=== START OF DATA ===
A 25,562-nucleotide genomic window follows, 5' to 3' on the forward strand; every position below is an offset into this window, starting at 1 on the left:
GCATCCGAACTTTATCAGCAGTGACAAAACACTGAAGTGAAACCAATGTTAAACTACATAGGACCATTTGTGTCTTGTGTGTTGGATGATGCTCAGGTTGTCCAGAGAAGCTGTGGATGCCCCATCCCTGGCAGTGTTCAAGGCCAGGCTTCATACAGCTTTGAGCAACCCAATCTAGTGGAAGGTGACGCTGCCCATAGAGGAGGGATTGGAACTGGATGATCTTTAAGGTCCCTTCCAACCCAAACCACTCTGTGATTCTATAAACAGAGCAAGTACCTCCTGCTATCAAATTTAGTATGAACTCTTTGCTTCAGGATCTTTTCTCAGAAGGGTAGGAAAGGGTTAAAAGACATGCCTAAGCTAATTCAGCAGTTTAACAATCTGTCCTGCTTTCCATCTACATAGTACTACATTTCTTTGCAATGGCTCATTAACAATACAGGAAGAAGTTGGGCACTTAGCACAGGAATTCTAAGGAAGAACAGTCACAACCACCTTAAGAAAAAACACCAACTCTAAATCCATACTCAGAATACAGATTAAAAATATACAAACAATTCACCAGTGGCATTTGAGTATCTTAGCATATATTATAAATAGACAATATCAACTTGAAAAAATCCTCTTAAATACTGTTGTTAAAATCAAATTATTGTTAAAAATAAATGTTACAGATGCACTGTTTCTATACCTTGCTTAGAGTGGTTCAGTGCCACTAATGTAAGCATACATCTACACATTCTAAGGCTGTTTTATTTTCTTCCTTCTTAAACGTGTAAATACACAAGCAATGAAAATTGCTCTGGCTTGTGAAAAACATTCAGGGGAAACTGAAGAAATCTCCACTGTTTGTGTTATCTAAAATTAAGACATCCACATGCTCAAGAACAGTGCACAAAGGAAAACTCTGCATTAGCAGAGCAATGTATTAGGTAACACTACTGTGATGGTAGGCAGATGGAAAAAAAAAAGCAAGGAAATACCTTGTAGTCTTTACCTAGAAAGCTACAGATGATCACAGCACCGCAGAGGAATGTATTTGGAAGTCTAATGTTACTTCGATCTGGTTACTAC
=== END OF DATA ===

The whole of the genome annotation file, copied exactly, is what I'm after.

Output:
A 25,562-nucleotide genomic window follows, 5' to 3' on the forward strand; every position below is an offset into this window, starting at 1 on the left:
GCATCCGAACTTTATCAGCAGTGACAAAACACTGAAGTGAAACCAATGTTAAACTACATAGGACCATTTGTGTCTTGTGTGTTGGATGATGCTCAGGTTGTCCAGAGAAGCTGTGGATGCCCCATCCCTGGCAGTGTTCAAGGCCAGGCTTCATACAGCTTTGAGCAACCCAATCTAGTGGAAGGTGACGCTGCCCATAGAGGAGGGATTGGAACTGGATGATCTTTAAGGTCCCTTCCAACCCAAACCACTCTGTGATTCTATAAACAGAGCAAGTACCTCCTGCTATCAAATTTAGTATGAACTCTTTGCTTCAGGATCTTTTCTCAGAAGGGTAGGAAAGGGTTAAAAGACATGCCTAAGCTAATTCAGCAGTTTAACAATCTGTCCTGCTTTCCATCTACATAGTACTACATTTCTTTGCAATGGCTCATTAACAATACAGGAAGAAGTTGGGCACTTAGCACAGGAATTCTAAGGAAGAACAGTCACAACCACCTTAAGAAAAAACACCAACTCTAAATCCATACTCAGAATACAGATTAAAAATATACAAACAATTCACCAGTGGCATTTGAGTATCTTAGCATATATTATAAATAGACAATATCAACTTGAAAAAATCCTCTTAAATACTGTTGTTAAAATCAAATTATTGTTAAAAATAAATGTTACAGATGCACTGTTTCTATACCTTGCTTAGAGTGGTTCAGTGCCACTAATGTAAGCATACATCTACACATTCTAAGGCTGTTTTATTTTCTTCCTTCTTAAACGTGTAAATACACAAGCAATGAAAATTGCTCTGGCTTGTGAAAAACATTCAGGGGAAACTGAAGAAATCTCCACTGTTTGTGTTATCTAAAATTAAGACATCCACATGCTCAAGAACAGTGCACAAAGGAAAACTCTGCATTAGCAGAGCAATGTATTAGGTAACACTACTGTGATGGTAGGCAGATGGAAAAAAAAAAGCAAGGAAATACCTTGTAGTCTTTACCTAGAAAGCTACAGATGATCACAGCACCGCAGAGGAATGTATTTGGAAGTCTAATGTTACTTCGATCTGGTTACTAC